The following commentary by Julia Vaughn, executive director of Common Cause Indiana, was originally published by the Indiana Capital Chronicle and is republished according to Indiana Capital Chronicle republishing guidelines.
For more than a decade, Indiana has ranked in the bottom 10 for voter turnout. You would think that embarrassing statistic would motivate lawmakers to address the issue.
Unfortunately, that’s not what’s happening at the Indiana General Assembly this year. Instead of proposals designed to make voting more accessible, too many members of the Republican supermajorities in the House and Senate have been studying the Big Lie playbook and are introducing election bills to restrict voting access and play up unfounded fears of fraud.
It’s not like Hoosier Republicans are the only ones playing this cynical game. It’s happening across the country, including in neighboring Ohio, where their legislature just passed a set of voter suppression laws that are sure to be challenged in court. But just because our legislature isn’t unique doesn’t make this behavior any less maddening.
It really takes an amazing amount of chutzpah to say that Indiana elections are among the most secure in the country, and in the next breath say that despite that fact, we’ve got to crack down on election fraud. That’s the conversation we’ve been having in the House Elections Committee, where Chairman Tim Wesco, R-Osceola, is sponsoring a bill that would disenfranchise anyone who is convicted of felony election fraud for 10 years.
Let’s forget about the fact that this law, if passed, would apply to a miniscule amount of people. Felony vote fraud is extremely rare; in fact a Hoosier is more likely to be struck by lightning than be charged with that crime.
What’s so dangerous about this bill is that it’s based on rumors, innuendos, and just plain lies. Public policies should be based on facts and reality. It will allow those legislators who support it to go back to their constituents and tell them they are tough on vote fraud; reinforcing disinformation and distrust in our system. And even more galling, they claim their efforts are in defense of democracy. Give me a break.
An even more troubling aspect of House Bill 1116 is that it represents major backsliding on the issue of felony disenfranchisement in Indiana. One of the few bright spots in Indiana’s otherwise bleakly regressive election laws is the fact that we do not disenfranchise felons upon their release into the community.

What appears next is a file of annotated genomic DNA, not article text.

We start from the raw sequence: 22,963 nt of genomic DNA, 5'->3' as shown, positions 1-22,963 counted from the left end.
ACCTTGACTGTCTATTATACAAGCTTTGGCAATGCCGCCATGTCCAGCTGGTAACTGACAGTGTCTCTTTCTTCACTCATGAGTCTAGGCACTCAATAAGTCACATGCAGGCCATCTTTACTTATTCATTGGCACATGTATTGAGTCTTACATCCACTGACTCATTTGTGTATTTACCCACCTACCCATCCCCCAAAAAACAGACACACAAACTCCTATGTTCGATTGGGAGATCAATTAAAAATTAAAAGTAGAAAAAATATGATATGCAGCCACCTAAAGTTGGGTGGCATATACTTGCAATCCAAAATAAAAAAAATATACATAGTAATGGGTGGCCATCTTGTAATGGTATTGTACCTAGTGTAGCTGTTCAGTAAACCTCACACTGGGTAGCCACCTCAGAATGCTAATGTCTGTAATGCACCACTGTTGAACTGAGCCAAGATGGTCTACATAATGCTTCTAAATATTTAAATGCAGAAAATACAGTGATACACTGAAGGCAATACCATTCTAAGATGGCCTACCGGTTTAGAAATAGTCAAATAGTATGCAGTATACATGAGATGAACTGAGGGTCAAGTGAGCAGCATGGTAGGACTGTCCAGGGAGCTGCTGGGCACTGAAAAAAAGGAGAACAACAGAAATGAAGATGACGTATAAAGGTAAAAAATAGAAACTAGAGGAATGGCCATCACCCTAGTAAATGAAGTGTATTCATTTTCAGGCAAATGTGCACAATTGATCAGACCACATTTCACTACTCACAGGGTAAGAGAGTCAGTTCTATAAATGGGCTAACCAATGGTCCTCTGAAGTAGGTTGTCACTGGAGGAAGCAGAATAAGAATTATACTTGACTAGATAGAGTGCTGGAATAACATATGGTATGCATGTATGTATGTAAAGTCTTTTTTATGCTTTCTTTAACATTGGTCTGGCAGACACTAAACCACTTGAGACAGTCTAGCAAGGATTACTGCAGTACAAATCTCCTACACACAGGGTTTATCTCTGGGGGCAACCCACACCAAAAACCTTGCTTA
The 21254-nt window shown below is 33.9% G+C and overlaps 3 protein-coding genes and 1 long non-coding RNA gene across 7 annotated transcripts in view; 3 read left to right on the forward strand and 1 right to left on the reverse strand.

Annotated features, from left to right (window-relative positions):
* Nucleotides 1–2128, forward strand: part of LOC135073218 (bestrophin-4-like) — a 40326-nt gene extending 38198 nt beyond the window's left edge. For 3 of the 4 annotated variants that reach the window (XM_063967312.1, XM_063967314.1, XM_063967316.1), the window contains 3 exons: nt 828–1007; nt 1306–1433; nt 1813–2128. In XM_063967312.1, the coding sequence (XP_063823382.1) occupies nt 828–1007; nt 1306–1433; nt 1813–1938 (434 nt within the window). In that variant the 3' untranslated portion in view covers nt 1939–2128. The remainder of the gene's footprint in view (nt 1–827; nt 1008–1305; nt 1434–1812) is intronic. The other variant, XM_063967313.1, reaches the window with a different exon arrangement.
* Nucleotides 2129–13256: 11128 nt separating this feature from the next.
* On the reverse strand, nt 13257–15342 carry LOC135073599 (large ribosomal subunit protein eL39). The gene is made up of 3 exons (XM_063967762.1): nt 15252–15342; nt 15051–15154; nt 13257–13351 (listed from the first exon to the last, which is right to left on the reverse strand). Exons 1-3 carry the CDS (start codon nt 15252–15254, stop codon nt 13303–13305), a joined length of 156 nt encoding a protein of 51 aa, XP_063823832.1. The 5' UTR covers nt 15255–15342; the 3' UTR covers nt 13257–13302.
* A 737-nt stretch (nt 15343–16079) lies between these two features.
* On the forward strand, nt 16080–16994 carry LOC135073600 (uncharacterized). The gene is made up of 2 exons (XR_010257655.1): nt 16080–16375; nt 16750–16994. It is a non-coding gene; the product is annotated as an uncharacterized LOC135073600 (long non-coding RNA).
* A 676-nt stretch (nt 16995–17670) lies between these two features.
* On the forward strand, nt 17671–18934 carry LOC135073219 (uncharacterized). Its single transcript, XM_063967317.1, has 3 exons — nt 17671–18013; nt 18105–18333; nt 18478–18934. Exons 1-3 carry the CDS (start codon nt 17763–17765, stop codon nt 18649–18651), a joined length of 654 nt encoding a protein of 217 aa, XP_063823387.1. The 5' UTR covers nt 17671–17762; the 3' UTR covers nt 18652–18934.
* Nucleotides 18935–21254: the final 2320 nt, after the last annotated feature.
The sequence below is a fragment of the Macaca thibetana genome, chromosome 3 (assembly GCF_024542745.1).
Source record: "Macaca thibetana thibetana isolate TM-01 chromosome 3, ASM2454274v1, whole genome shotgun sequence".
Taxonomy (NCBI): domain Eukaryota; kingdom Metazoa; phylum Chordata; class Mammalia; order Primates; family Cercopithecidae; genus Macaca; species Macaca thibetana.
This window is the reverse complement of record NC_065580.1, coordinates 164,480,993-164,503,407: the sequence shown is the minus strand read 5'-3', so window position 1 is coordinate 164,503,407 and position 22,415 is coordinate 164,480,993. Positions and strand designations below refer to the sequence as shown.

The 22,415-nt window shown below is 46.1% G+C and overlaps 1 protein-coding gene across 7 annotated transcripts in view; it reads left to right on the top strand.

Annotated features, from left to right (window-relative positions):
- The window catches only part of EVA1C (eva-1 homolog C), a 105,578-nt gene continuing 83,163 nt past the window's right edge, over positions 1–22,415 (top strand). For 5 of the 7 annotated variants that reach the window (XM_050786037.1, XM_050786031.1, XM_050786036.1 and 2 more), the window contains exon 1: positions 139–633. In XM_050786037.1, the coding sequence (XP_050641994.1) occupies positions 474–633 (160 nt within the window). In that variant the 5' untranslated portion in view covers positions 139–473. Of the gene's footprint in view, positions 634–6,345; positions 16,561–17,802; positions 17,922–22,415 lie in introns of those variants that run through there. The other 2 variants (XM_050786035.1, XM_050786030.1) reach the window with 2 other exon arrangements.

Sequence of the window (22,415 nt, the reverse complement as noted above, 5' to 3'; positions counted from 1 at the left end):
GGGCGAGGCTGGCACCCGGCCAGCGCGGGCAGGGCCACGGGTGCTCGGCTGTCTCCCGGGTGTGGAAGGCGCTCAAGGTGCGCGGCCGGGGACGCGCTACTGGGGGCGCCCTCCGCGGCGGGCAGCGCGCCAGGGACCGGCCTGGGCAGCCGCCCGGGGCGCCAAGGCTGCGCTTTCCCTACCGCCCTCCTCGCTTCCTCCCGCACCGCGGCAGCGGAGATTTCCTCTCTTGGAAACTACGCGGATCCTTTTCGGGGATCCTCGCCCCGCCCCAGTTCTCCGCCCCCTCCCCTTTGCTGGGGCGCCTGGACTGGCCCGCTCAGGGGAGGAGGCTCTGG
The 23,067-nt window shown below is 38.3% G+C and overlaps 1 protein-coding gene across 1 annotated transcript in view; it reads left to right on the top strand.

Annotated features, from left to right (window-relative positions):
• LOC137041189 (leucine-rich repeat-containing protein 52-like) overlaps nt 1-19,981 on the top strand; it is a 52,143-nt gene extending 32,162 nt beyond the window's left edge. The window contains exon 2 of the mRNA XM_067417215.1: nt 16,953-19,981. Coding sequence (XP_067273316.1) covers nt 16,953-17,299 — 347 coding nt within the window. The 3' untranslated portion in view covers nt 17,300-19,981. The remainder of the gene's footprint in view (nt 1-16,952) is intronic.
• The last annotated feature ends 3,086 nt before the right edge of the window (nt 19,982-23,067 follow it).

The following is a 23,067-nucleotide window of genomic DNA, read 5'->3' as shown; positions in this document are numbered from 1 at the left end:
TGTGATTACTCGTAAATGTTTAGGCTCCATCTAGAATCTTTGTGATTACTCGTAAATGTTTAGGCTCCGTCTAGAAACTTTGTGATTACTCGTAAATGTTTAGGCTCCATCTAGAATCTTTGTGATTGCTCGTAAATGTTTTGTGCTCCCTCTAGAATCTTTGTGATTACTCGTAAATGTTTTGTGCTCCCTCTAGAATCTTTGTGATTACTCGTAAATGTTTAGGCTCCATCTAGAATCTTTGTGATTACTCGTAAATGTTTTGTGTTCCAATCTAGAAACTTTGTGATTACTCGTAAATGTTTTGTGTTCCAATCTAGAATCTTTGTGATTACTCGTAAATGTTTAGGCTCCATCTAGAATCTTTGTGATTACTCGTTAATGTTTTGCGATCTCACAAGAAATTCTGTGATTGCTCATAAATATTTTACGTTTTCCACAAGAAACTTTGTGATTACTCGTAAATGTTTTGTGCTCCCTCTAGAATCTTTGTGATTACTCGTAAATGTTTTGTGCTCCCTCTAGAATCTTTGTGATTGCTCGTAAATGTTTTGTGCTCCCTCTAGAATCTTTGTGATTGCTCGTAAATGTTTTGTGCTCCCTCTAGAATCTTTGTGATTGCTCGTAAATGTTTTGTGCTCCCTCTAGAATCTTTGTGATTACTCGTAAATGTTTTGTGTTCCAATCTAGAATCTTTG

That’s the way it should be. When someone is finished serving their sentence, they should be welcomed back into civic life and encouraged to vote. Felony disenfranchisement is not a safety measure and has not been shown to have a deterrent effect on crime; in fact, research suggests that people with strong community connections, like civic participation, are less likely to reoffend.
So, while singling out vote fraud for this add-on punishment might seem like poetic justice to some, it seems more like a political stunt designed to fire up the base to me. And bad public policy is never a good idea, no matter how few people it will impact.
HB1116 is just one of the first ill-conceived election bills to start moving though the legislative process this year. Wesco is full of more ideas to take us backward, including further restrictions on voting by mail in HB1334. He’s joined by several of his House Republican colleagues in his efforts to discredit convenient mail-in voting, including Rep. Mike Aylesworth, R-Hebron, who is calling for a summer study to “determine if voting by mail is as secure as in-person voting.”
This is without one shred of evidence that there is any problem and despite the growing popularity of vote by mail.
Don’t think for a minute that the Indiana Senate is above the fray. This week we’ve started fighting back against the now annual effort to make school board elections partisan races. I have yet to hear a voter suggest this is necessary – but I guess they’re not reading the right playbook.
Julia Vaughn is the Executive Director of Common Cause Indiana. Common Cause is a nonpartisan, grassroots organization dedicated to upholding the core values of American democracy. The Washington, D.C.-based group was founded in 1970 and works to create open, honest, and accountable government that serves the public interest; promotes equal rights, opportunity, and representation for all; and empowers all people to make their voices heard in the political process.
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